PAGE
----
• Diet: Most patients are able to tolerate ice chips and small sips of liquids the day of the surgery and regular food the next day.

  • Length of Hospital Stay: The length of hospital stay for most patients is approximately 2 days.

  • Constipation/Gas Cramps: You may experience sluggish bowels for several days following surgery as a result of the anesthesia. Suppositories and stool softeners are usually given to help with this problem. Taking a teaspoon of mineral oil daily at home will also help to prevent constipation. Narcotic pain medication can also cause constipation and therefore patients are encouraged to discontinue any narcotic pain medication as soon after surgery as tolerated.


What to expect after discharge from the hospital

  • Bathing: You may shower at home. You may shower after returning home from the hospital. Your wound sites can get wet, but must be padded dry immediately after showering. Tub baths are not recommended in the first 2 weeks after surgery as this will soak your incisions and increase the risk of infection. You will have adhesive strips across your incisions. They will fall off in approximately 5-7 days on their own. Sutures underneath the skin will dissolve in 4-6 weeks.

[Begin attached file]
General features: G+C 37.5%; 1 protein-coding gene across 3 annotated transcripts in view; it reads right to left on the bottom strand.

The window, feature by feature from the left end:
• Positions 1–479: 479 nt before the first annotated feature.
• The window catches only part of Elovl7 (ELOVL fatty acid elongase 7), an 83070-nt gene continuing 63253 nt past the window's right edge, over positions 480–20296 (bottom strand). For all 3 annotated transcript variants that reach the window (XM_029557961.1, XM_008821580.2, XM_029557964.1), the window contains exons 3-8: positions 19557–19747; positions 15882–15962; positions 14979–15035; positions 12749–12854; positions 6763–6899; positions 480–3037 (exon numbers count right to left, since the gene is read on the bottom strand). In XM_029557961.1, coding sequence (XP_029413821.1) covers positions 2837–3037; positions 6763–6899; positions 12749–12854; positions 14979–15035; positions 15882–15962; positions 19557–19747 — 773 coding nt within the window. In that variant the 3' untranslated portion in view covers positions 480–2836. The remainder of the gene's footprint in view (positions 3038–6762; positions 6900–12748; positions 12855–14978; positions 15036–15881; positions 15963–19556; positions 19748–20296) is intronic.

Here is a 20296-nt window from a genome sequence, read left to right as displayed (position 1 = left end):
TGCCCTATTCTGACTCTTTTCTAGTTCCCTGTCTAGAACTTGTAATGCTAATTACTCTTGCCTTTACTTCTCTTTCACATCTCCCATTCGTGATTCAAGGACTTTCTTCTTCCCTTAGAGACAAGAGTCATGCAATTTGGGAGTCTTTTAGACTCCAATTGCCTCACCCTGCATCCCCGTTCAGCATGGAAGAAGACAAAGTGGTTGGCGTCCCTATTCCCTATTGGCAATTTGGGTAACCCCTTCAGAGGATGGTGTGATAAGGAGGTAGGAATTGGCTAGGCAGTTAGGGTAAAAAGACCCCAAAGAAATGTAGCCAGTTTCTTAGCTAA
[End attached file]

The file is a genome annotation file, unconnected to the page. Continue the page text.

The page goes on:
• Activity: Taking walks is advised. Prolonged sitting or lying in bed should be avoided. Climbing stairs is possible but should be taken slowly. Driving should be avoided for at least 1- 2 weeks after surgery. Absolutely no heavy lifting (greater than 20 pounds) or exercising (jogging, swimming, treadmill, biking) for six weeks or until instructed by your doctor. Most patients return to full activity at home on an average of 3 weeks after surgery. You can expect to return to work in approximately 4 weeks.

  • Preventive Care: You should see your family doctor or primary care physician yearly for a routine check up and for blood tests to determine the function of your remaining kidney.You should take special care of your remaining kidney by avoiding any type of contact sport, which can cause damage to your remaining kidney. You should be on a no added salt diet and should always avoid high protein diets.


Postoperative Visit: You will need to call the office of your surgeon soon after your discharge to schedule a follow up visit for 4 weeks after your surgery date.